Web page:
published on May 2, 2009
by Carmel Cacopardo
Ecological Footprint analysis is a planning tool: it accounts for the manner in which the earth’s resources are used to satisfy our needs, and converts the result into the corresponding land area required. It highlights dependence on nature and quantifies this dependence, thus focusing attention on the link between consumption and the earth’s bio-capacity.
The first step in the road leading to sustainability is to understand the ecological reality of our impacts. Ignoring this reality and continuing on a business-as-usual strategy would mean that we do not care about what will be bequeathed to future generations.
Ecological Footprint analysis is therefore a tool through which we can estimate the consumption of resources and the waste assimilation requirements of an economy in terms of the land area required. It considers the land required by an economy for food, housing, transport, consumer goods and services.
The World Wide Fund publishes information on a regular basis relative to ecological footprint analysis. From the information available, Malta’s ecological footprint is 3.9 hectares per person. The EU average is 4.9 ha, ranging from a minimum of 3.6 ha for Poland and Slovakia to a maximum of 7 ha for Sweden and Finland. The world average on the other hand is 2.2 ha: the USA having a footprint of 9.5 ha, with China having a footprint of 1.5 ha. China’s footprint is obviously on the increase (source: WWF: Europe 2005, the Ecological Footprint).
With a population estimated at 410,000 and an area of 316 square kilometres, the above signifies that Malta’s consumption patterns are impacting a land area of about 50 times the size of the Maltese islands. This information could place the politics of sustainable development in Malta in its proper perspective.
Such a high impact is necessarily linked to the high population density of the Maltese islands. It is also however the result of the fact that, as a nation, we lag far behind in adopting sustainable practices. For example, as a country we did not use our small size to our advantage in order to develop sustainable transport policies that, through an increased use of public transport, could gradually lead towards the substantial reduction of road traffic. Gimmicks as those associated with the “environmental criteria” of the revised car registration and circulation tax will not solve the matter, as they are just designed to protect the Exchequer and only use environmental criteria as a means to compute taxation.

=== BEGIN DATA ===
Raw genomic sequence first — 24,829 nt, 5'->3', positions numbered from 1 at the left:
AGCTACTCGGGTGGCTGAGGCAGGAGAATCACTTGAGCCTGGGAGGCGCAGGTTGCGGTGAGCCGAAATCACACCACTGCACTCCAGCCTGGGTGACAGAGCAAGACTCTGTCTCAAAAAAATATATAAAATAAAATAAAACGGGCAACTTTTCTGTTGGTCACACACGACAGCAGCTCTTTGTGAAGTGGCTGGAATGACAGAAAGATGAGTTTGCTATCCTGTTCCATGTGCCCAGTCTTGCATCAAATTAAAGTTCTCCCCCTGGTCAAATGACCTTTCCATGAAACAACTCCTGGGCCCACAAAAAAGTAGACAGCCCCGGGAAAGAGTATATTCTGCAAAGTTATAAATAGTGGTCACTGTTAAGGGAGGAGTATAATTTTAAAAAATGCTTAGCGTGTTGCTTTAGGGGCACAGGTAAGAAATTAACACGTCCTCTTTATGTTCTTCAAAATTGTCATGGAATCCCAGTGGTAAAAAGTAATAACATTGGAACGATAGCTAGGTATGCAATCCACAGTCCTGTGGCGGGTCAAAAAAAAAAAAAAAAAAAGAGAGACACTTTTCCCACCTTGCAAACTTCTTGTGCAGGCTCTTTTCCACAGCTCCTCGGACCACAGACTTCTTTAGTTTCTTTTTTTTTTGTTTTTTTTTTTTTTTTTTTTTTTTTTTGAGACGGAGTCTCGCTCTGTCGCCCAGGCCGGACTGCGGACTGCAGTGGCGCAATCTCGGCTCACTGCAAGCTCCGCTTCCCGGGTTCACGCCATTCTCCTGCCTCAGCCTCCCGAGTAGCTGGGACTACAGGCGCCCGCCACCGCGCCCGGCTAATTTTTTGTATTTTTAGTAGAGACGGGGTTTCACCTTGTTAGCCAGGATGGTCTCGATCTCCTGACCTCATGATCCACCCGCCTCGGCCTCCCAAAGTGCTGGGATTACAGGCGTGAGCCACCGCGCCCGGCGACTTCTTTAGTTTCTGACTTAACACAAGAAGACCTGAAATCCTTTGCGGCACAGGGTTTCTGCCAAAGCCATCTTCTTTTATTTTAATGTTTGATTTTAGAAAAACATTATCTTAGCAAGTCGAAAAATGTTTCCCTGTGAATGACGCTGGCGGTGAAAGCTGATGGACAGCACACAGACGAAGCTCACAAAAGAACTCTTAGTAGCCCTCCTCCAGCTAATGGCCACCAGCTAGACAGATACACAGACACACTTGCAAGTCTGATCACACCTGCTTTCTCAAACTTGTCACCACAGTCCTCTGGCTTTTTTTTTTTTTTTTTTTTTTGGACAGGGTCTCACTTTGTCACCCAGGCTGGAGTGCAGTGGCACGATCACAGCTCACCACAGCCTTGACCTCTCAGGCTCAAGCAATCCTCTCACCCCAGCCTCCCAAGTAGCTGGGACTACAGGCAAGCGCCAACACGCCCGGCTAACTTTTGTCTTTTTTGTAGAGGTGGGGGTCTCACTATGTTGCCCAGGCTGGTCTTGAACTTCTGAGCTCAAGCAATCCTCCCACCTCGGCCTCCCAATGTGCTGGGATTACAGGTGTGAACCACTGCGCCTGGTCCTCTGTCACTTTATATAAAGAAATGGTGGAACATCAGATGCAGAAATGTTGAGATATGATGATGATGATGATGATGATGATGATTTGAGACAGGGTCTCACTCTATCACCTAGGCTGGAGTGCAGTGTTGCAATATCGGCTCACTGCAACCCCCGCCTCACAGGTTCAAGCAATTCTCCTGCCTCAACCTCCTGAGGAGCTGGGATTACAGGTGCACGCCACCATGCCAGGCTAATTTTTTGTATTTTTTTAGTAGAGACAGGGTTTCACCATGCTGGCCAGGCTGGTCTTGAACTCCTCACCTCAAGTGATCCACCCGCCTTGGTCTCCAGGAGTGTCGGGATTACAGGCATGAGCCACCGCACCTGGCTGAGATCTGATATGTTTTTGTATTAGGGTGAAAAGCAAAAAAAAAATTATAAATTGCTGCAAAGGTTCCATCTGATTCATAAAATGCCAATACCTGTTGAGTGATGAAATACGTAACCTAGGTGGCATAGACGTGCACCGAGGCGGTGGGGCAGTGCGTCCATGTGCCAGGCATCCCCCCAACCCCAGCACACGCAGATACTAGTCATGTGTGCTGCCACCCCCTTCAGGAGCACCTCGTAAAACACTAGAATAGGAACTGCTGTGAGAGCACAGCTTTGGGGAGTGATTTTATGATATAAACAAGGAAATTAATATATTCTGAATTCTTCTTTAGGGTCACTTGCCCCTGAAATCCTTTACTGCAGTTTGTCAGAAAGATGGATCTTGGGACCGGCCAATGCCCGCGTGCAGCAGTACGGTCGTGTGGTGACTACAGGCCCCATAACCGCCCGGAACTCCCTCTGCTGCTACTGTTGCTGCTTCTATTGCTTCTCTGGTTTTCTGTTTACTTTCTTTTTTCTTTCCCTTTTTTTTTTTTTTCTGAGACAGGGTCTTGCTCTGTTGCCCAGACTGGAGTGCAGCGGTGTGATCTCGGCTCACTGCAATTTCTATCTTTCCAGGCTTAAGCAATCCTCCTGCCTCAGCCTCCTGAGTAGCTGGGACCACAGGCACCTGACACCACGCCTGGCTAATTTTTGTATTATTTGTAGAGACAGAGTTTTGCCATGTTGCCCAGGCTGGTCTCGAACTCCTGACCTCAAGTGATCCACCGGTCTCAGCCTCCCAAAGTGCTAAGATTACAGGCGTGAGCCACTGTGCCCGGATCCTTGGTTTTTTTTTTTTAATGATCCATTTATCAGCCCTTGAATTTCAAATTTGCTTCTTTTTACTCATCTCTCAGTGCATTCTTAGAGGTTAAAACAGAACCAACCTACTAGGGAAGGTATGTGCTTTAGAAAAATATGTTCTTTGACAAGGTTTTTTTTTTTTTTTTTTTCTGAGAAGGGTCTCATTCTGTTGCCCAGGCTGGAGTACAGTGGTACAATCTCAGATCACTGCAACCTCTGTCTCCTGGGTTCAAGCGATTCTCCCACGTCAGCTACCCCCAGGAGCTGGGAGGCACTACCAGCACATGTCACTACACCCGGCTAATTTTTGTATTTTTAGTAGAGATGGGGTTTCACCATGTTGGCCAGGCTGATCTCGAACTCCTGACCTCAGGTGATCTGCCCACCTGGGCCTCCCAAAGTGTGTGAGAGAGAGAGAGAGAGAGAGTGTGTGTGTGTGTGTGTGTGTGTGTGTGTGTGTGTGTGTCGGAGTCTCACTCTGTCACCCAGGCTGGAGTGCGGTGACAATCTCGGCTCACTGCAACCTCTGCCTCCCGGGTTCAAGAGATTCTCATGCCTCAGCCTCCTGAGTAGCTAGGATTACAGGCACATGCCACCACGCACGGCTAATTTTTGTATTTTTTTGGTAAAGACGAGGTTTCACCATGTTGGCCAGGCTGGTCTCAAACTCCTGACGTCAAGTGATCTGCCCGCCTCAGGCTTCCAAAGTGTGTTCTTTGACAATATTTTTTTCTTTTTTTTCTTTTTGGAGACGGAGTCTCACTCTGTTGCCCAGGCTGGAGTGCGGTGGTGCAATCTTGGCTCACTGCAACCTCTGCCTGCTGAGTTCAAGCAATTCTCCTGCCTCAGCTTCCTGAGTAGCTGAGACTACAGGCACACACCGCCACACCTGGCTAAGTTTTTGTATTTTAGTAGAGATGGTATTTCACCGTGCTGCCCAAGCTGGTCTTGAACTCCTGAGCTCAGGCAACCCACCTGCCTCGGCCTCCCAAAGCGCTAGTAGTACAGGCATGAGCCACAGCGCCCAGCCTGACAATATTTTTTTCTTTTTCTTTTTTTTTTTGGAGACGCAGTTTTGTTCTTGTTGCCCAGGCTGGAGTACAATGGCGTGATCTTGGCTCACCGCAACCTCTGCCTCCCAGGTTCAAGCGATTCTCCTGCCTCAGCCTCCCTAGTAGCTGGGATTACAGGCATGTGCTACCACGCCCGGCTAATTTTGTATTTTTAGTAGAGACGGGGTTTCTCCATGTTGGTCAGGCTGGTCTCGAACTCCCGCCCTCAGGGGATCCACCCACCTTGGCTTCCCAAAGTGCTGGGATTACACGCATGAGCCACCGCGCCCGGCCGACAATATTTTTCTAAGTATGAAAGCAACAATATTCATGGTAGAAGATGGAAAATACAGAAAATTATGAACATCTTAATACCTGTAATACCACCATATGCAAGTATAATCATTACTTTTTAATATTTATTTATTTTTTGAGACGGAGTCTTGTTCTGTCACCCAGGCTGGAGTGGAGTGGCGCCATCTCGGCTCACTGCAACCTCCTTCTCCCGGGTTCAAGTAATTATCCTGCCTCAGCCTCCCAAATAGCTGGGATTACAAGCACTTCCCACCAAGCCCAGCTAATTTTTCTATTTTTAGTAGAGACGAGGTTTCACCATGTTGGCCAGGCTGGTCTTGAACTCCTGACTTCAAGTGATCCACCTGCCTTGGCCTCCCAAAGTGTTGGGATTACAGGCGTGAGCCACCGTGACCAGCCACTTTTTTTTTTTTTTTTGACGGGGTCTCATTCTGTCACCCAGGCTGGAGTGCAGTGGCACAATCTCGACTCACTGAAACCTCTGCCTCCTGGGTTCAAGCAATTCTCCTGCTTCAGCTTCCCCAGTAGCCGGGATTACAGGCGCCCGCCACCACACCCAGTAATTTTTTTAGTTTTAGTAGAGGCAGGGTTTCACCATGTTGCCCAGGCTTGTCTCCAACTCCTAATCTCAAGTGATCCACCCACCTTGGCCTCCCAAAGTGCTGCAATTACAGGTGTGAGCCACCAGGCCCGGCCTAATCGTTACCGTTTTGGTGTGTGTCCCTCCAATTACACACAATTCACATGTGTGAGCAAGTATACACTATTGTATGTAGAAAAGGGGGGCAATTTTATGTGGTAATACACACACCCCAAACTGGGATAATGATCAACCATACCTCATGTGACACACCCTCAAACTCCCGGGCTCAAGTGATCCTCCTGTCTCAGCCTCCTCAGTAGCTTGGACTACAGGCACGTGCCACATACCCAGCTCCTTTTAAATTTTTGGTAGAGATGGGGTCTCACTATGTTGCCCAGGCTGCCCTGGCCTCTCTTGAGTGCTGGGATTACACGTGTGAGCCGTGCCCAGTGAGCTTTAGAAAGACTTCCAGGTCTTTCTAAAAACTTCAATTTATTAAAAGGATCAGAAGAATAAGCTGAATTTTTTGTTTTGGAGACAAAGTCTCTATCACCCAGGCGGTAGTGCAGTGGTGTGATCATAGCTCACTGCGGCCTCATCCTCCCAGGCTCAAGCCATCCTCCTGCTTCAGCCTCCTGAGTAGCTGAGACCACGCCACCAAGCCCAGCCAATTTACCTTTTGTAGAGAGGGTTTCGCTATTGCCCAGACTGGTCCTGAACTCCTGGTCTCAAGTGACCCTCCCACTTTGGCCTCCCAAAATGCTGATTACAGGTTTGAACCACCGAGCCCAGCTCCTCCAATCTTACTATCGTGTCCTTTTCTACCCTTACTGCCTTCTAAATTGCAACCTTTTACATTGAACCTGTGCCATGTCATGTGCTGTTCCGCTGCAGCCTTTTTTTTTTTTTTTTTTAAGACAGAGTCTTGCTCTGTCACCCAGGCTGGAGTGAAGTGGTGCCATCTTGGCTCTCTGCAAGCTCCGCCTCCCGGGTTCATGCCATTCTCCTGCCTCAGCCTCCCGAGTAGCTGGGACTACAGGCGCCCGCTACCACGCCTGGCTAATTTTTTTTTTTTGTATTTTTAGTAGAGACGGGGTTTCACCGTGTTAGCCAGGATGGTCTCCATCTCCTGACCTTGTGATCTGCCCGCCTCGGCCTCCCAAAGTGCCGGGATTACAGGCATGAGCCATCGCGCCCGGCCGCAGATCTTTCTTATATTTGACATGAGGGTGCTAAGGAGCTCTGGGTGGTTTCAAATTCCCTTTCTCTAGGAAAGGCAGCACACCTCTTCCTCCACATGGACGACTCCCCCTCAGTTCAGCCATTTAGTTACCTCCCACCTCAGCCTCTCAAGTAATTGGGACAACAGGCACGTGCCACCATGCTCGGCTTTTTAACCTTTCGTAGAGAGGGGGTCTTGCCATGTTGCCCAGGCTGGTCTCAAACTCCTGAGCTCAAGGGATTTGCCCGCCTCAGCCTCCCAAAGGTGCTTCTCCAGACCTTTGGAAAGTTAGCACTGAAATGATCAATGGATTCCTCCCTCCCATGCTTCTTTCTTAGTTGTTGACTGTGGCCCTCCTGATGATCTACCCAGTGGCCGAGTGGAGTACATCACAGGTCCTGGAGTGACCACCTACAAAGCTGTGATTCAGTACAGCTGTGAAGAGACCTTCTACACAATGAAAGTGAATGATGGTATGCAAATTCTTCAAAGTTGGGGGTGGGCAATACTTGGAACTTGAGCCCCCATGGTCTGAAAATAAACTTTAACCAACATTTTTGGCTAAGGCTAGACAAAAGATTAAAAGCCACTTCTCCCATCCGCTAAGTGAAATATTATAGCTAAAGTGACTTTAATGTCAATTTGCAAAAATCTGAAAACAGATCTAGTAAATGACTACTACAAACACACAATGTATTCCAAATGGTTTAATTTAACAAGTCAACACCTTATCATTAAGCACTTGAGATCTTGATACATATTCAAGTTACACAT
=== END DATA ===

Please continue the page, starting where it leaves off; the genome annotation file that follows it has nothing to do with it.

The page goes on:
Transport is one of the issues in respect of which, a Maltese government, serious about the pursuit of sustainable development, could achieve results. Tangible results would be fewer cars on the road and, consequently, less emissions, which are damaging our health in addition to contributing towards climate change.
Readers would remember that the reform of public transport has been continuously on the agenda for at least the past 15 years. Notwithstanding the injection of millions of euros in public funds, no tangible results are yet in sight.
The use of energy is another major contributor to Malta’s ecological footprint. The projected wind farms are essential in this respect. Now that some studies and documentation has been made available to the public, an informed public discussion may be possible. It is however imperative that additional alternative sites are also taken into consideration if these are identified, even at this stage.
While macro projects are being planned, more attention should be given to initiatives on a micro level. In the area of renewable energy generation these micro projects and initiatives could, if implemented, add up to a substantial contribution to satisfy the need and demand for clean energy.
What about, for example, ensuring that all new development is provided with solar water heaters at roof level? While this would not cost one cent to the Exchequer it would undoubtedly require revisiting land use planning policies relative to the provision of penthouses, policies of which were rather relaxed in the recent past. Malta’s land use planning policies should, as a result, be less elastic than they have been in the last years in this respect.
What about the use of micro wind turbines? When will Mepa tackle the issue by producing a policy which encourages their use for discussion?
Sustainable development, if seriously tackled, could impact all areas of policy and not just those referred to above.
To actively pursue the sustainable development path, initiatives that reduce ecological impacts and simultaneously improve our quality of life are required. Notwithstanding all the talk, the government has not yet embraced this path wholeheartedly and, as a result, (unfortunately) the sustainability gap is widening. This gap can be reduced if talk and action correspond more often